In 1968, Newsweek reported an imminent threat of twenty thousand hippies descending on Portland, Oregon. Although the numbers were exaggerated, Portland did boast a vibrant 1960s culture of disenchanted and disenfranchised individuals seeking social and political revolution. Barefoot and bell-bottomed, they hung out in Portland's bohemian underground and devised a better world. What began in coffee shop conversations found its voice in the Willamette Bridge newspaper, KBOO radio station and the Portland State University student strike, resulting in social, artistic and political change in the Rose City. Through these stories from the counterculture, author Polina Olsen brings to life the beat-snapping Caffe Espresso, the incense and black light posters of the Psychedelic Supermarket and the spontaneous concerts and communal soups in Lair Park.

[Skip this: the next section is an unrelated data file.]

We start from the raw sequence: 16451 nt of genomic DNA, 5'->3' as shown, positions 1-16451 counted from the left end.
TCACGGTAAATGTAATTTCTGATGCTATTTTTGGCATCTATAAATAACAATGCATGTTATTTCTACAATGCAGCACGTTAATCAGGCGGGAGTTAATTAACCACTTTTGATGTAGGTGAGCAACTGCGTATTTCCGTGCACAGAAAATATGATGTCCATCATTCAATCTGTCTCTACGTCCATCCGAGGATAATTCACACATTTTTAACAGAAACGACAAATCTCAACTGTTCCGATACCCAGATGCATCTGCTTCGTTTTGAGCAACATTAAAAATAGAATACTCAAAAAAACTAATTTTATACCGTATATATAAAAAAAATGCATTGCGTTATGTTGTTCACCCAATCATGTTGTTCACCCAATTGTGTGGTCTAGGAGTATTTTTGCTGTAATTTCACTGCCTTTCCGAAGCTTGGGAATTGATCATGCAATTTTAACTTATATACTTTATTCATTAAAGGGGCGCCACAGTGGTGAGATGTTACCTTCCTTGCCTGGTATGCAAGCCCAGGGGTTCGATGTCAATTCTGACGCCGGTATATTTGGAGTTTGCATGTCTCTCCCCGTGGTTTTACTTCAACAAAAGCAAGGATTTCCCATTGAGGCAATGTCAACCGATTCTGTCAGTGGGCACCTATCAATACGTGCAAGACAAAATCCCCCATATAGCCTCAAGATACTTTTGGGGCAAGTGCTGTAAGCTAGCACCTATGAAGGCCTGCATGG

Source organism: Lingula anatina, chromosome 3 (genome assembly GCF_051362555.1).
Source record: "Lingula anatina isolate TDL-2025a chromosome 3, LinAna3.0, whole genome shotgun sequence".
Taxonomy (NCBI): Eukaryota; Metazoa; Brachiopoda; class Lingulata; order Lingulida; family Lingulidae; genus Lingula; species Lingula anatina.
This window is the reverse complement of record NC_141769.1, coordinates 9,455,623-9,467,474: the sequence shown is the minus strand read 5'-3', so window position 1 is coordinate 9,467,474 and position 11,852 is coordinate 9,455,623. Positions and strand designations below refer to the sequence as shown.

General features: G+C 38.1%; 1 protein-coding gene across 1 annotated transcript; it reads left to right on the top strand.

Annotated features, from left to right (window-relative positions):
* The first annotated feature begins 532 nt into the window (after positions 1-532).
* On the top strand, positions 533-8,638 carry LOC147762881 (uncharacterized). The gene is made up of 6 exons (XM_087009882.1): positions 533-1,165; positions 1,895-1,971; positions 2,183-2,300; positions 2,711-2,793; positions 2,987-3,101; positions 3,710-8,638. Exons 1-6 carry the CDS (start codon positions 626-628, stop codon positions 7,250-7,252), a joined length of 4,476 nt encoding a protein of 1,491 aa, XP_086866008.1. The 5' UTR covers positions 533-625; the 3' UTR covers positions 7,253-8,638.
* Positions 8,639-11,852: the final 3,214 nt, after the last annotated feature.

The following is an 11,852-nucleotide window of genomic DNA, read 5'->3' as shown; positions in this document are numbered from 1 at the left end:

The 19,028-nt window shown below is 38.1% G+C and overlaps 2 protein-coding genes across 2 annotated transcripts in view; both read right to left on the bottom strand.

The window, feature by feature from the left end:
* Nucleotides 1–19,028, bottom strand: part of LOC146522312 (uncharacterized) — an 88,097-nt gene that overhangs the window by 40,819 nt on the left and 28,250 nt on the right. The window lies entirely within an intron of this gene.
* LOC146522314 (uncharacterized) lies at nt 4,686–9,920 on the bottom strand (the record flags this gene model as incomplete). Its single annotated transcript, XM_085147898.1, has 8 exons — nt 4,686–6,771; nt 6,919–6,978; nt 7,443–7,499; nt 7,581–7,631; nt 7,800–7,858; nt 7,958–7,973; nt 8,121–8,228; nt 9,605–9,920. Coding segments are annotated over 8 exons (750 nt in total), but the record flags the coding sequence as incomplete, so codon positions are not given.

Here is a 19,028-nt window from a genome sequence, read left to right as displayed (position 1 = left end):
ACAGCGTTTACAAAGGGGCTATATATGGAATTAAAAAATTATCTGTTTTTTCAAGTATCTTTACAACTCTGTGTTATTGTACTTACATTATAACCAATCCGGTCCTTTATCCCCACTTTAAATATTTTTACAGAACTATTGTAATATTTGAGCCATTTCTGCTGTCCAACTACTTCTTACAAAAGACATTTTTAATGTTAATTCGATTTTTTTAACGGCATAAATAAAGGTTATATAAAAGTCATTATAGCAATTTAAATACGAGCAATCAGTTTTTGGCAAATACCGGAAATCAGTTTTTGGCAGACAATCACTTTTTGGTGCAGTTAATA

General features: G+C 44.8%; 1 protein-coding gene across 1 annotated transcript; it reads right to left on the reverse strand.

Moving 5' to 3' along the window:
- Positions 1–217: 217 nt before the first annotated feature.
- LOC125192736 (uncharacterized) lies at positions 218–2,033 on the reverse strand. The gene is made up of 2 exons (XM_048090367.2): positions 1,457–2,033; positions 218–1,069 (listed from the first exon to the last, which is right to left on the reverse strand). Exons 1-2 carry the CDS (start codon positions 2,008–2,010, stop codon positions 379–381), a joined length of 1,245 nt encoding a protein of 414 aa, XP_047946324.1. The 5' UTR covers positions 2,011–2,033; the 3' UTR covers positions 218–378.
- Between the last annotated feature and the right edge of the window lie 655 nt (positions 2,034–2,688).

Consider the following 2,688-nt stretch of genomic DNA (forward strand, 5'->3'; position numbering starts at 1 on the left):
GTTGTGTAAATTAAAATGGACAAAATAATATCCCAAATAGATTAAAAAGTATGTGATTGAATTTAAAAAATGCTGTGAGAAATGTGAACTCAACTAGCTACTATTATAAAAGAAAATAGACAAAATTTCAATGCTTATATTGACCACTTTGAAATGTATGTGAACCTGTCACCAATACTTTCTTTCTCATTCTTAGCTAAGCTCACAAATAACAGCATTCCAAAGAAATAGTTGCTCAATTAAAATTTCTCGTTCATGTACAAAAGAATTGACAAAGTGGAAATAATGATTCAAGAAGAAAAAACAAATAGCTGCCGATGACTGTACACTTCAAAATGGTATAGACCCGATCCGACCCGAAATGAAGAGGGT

|Title||Portland in the 1960s: Stories from the Counterculture|
|Publisher||History Press, 2012|